When Shayla Reed started working as a contractor in Talent Acquisition at Dell, she immediately knew she wanted to do more, learn more and grow in a cutting-edge company. She had just earned her Master’s in Human Resources and was ready for her next big challenge.
“I had the opportunity to have a mentor,” Reed said. “That mentorship provided me the ability to learn more about what other opportunities were available, including IT project management. I felt like that would be a perfect fit for me. I was excited to know that I could be hands-on, learning about data center implementation projects.”
Since getting hired full time at Dell as an IT project manager, Reed has continued learning as much as she can while also paying the mentorship she received forward. She’s the President of the Black Networking Alliance Employee Resource Group (ERG) on the West Coast, a role that affords her the opportunity to, among other things, host an executive speed coaching program.
“Participants get professional and career coaching with different executives,” Reed said. “That’s one of the best things that I’ve been able to do here: help support the people that are here.”
From Executive Assistant to Product Manager
Trinidad Hermida credits her career growth to great mentors as well.
“My previous boss saw that I was really good with program management as her executive assistant, so she started to give me opportunities to manage different programs within diversity and inclusion,” Hermida said. “Those programs on top of my regular work were a lot, but she had confidence in me. She let me know that if I could prove that I could do it, it was an opportunity to move and grow.”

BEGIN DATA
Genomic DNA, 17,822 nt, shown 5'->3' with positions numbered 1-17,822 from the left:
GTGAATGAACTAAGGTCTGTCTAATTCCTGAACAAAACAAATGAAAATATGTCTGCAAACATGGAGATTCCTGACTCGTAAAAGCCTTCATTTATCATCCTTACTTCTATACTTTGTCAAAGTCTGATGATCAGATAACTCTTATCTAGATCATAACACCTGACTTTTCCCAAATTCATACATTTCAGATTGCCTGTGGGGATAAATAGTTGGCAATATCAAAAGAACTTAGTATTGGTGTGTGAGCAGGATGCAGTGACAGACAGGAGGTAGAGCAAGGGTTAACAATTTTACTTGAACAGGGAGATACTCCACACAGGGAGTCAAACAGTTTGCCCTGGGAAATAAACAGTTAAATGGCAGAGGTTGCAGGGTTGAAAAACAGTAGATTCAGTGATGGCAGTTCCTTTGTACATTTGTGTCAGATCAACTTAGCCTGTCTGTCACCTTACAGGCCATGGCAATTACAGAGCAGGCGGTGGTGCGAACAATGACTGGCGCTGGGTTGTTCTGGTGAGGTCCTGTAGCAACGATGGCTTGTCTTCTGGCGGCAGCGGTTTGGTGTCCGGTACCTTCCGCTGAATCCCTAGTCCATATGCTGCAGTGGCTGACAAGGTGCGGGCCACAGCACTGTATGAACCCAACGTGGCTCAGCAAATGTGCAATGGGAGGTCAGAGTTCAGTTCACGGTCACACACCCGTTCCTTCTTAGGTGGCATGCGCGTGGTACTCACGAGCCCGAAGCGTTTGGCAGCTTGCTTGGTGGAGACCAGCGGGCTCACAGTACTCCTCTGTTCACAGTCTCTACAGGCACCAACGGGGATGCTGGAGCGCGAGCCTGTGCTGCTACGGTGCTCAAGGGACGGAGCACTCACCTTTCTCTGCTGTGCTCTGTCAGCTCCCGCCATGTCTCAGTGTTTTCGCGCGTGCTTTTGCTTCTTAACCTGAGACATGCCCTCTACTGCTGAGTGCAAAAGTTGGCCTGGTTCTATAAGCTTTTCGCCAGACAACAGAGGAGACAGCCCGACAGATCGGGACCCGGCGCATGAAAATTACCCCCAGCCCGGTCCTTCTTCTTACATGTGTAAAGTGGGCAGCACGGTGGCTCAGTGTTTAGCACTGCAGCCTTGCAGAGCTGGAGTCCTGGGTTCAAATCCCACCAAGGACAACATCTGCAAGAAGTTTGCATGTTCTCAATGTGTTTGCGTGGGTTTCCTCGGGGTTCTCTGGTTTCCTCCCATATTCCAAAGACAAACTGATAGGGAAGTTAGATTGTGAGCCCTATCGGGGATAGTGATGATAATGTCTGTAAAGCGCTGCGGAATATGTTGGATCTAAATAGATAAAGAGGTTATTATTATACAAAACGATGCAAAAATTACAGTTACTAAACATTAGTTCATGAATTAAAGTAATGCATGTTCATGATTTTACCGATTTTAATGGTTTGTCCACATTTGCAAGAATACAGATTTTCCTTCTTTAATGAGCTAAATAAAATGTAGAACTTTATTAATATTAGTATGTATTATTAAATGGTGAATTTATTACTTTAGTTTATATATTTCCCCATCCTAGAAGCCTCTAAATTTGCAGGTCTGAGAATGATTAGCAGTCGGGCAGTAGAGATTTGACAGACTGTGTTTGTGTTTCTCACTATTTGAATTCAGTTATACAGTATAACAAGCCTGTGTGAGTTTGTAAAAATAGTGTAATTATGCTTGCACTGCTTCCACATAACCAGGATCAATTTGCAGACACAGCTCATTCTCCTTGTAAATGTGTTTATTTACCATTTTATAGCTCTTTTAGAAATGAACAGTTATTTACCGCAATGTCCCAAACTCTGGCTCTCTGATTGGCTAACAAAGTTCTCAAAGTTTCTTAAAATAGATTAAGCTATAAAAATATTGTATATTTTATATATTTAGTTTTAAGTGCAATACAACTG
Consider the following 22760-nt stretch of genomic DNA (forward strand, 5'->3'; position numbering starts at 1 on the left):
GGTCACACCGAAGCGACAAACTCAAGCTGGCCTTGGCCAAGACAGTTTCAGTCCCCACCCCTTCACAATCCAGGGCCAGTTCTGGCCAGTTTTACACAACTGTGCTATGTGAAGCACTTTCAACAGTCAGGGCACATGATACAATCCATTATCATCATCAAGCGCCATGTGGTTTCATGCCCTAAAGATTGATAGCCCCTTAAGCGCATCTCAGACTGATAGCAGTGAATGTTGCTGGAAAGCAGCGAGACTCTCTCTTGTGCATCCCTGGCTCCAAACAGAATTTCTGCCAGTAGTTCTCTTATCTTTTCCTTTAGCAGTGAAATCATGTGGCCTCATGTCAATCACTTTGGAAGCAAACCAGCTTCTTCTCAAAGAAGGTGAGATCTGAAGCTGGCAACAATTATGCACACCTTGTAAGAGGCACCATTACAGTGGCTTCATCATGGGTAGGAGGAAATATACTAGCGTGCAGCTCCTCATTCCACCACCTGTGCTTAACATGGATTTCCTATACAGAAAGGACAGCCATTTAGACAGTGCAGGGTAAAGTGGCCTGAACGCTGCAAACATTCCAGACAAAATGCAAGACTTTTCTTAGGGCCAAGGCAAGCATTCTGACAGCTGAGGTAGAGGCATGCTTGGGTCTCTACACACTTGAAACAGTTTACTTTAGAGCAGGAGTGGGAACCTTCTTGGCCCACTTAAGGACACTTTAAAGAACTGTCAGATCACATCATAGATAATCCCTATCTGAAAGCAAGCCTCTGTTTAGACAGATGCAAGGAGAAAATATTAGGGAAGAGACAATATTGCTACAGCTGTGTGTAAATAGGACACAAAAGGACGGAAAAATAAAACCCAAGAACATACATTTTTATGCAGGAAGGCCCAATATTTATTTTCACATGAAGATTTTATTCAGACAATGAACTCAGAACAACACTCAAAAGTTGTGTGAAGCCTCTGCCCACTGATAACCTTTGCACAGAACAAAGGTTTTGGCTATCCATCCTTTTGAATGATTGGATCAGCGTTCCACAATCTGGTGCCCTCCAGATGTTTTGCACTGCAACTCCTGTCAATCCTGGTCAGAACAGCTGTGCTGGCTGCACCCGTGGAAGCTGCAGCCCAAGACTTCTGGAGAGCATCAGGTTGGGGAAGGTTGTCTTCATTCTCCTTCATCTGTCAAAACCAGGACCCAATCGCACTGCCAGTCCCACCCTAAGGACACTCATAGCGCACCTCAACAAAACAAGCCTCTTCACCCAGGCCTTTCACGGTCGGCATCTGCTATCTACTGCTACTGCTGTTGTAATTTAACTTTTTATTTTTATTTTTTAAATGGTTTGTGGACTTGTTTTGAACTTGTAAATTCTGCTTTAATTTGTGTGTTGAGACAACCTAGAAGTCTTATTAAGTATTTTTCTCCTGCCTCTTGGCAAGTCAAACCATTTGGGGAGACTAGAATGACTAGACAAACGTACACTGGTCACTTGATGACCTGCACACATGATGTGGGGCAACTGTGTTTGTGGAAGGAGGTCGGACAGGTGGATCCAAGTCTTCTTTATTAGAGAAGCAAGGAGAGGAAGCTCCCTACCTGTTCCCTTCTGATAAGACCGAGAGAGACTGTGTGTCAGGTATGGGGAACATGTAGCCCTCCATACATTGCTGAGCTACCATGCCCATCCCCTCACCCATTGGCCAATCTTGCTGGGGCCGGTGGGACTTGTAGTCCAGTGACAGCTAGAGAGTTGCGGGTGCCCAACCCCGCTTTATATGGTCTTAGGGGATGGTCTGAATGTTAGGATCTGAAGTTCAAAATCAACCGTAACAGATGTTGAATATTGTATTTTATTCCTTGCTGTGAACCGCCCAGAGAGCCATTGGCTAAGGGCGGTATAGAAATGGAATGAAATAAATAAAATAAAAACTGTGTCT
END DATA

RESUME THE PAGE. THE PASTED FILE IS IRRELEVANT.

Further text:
Move and grow she did, from an executive assistant to a product manager. In addition, she moved from the Hopkinton, Massachusetts offices to Santa Clara, California. Her mentor recognized Hermida’s strengths, opportunity areas and showed her what to build upon, what to hone. She continues this mentorship relationship today, meeting bi-monthly for coaching, which has enabled and contributed to her success.
Organizations Make the Difference at Work, in the Community
Karen Washington noted that Dell’s programming for women is a great source of support for career growth.
“Dell actually has a group of executive male leaders that help women succeed,” she said. “They have mentoring programs that help women get more exposure in the organization. What I love about Dell in regards to women is that they’re really heavy into recruiting at the Society of Women Engineers. We also have a program called Women in Action (WIA).”
Washington noted that WIA teaches members how to present, helps with personal branding, how to navigate the company, and most importantly, network.
Washington pays it forward by mentoring both at Dell with the Society of Women Engineers, as well as in her community with Girls Who Code, and the Girl Scouts, to help them learn about technology at Dell.
“We’ll go into the classroom and we’ll do some technology assignments for the kids, or we’ll teach them technology aspects that are third- and fourth-grade level, that they can really understand,” she said. “We sell hardware, so we’ll bring in all the devices and let them test them out. The beauty of this is that girls sometimes aren’t interested in technology at first, and then we come and they say, ‘I want to be an engineer.’”
The mentorship opportunities have been very rewarding for Washington; some girls have even kept in touch with her.
“They want to come to your job, they want to learn more or have you help them with their math.”
For Washington, mentorship at work and helping the next generation of women is critical.
Looking for a great career with mentors to match? Look no further.